Film Screening: Buddhas of Mes Aynak
Aynak, a desert region 20 minutes southwest of Kabul, is an archaeological treasure trove of ancient Buddhist artifacts dated at over 2,500 years old. An ancient Buddhist monastery complex, extensive wall frescos, devotional temples known as stupas, and more than 150 Buddha statues comprise a discovery of immense global importance and one of the country's richest historical sites. But it is also a site with a violent and troubled history. At the same time, Aynak is home to the largest undeveloped copper reserve in the world. Following two years of aggressive bidding, China Metallurgical Group Corporation, a Chinese government-backed mining company, beat out all international competitors and was awarded an exclusive contract in 2008 by the cash-strapped Afghanistan government to exploit the site. The fate of the ancient Buddhist artifacts hangs in the balance as the Chinese begin planning their destructive open-pit style copper mine. Under immense international pressure, the Chinese company gave Afghan and French archaeologists three years to excavate and move the artifacts before the copper mine gets underway. But with extremely limited resources, the dedicated archaeologists have made little progress. Archaeologists from around the world fight to save a 5,000-year-old city, called one of the most important archaeological discoveries in Asia, from imminent destruction by a Chinese mining company in volatile Logar province, Afghanistan.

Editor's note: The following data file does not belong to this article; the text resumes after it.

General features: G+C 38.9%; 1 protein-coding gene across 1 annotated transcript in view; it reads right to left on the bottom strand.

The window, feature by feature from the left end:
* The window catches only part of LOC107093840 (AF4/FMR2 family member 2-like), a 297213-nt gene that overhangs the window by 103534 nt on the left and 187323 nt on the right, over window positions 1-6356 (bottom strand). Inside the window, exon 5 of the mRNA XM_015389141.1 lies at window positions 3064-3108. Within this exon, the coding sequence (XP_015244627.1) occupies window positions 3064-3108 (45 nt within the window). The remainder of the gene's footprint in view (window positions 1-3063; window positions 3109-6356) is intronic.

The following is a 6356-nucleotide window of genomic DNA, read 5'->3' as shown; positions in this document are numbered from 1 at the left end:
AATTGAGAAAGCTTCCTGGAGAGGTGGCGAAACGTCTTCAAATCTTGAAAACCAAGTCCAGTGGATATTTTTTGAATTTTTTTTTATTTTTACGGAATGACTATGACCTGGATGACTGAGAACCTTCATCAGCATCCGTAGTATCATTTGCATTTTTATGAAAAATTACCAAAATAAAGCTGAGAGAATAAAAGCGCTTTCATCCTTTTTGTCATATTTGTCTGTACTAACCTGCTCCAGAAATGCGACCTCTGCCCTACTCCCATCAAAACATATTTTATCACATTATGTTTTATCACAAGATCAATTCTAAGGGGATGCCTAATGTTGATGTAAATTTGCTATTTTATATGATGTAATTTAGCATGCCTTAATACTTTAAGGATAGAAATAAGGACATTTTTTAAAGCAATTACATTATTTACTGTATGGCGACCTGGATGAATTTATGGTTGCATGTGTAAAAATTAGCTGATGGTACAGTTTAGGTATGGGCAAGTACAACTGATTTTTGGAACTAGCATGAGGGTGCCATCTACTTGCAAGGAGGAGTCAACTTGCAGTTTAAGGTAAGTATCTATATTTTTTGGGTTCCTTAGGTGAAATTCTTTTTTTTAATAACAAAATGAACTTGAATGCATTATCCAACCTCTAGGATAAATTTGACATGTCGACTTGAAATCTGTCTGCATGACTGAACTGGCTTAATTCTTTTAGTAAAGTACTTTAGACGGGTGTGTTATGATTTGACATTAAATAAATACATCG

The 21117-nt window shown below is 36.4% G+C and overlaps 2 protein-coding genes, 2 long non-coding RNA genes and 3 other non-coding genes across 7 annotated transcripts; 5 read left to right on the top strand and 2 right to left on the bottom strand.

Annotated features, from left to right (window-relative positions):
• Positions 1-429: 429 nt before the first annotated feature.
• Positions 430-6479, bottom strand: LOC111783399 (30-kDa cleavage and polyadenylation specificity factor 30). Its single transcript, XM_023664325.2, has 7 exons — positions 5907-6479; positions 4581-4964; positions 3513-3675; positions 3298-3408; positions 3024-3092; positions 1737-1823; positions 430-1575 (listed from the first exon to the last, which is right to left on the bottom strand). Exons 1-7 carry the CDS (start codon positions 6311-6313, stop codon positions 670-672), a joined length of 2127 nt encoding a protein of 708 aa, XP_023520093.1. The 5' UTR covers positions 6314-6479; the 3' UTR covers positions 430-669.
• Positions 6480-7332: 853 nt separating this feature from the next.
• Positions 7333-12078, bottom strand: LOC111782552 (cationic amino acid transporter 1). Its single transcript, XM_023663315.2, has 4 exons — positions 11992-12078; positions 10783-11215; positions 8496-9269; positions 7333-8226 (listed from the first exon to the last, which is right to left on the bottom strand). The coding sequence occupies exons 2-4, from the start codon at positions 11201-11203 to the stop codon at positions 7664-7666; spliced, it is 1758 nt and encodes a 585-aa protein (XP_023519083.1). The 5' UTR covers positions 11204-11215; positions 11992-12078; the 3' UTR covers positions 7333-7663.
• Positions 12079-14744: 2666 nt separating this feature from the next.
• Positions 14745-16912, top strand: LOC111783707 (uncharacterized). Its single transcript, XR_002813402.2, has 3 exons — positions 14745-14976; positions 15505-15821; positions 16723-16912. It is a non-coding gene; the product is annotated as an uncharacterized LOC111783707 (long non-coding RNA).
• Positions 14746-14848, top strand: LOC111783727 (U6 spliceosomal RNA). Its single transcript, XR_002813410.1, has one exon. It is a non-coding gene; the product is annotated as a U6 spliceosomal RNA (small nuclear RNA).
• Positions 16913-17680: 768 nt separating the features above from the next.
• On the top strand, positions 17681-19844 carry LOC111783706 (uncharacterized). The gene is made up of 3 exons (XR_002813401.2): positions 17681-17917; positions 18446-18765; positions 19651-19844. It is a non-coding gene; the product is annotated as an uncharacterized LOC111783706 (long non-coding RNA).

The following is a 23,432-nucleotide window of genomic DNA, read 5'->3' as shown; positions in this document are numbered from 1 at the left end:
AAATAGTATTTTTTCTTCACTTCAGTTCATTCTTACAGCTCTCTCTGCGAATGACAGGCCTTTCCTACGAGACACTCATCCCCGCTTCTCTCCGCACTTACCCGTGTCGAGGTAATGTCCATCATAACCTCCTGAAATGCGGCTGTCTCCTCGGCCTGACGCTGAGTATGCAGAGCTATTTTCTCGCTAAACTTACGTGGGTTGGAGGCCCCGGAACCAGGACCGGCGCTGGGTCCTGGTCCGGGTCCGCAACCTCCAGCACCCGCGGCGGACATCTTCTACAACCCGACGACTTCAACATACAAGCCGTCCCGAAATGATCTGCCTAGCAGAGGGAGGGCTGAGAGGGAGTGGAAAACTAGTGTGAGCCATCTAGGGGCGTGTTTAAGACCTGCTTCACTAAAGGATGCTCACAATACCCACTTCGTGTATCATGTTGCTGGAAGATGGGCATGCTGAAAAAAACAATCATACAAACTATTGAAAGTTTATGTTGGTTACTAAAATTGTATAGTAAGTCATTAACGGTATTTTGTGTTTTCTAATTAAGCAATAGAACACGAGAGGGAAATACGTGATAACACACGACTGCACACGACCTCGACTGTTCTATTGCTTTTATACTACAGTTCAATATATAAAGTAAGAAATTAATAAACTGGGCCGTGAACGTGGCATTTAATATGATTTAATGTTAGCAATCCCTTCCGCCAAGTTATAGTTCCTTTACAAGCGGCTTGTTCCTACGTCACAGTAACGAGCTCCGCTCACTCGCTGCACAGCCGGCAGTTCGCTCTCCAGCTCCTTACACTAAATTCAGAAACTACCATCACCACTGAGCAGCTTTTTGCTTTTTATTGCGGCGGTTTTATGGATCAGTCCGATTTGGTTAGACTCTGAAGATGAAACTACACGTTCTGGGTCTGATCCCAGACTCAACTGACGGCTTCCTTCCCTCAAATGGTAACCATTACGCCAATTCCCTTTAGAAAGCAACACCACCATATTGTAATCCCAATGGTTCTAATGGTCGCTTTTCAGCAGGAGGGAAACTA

Please join us for a screening of the documentary ‘Buddhas of Aynak’ along with a discussion session with film maker Brent E. Huffman, an award-winning director, writer, and cinematographer of documentaries and television programs. His work ranges from documentaries aired on The Discovery Channel, The National Geographic Channel, NBC, CNN, PBS and Al Jazeera, to Sundance Film Festival premieres, to films made for the China Exploration and Research Society. He has also directed, produced, shot and edited short documentaries for online outlets like TIME, Salon, Huffington Post and PBS Arts.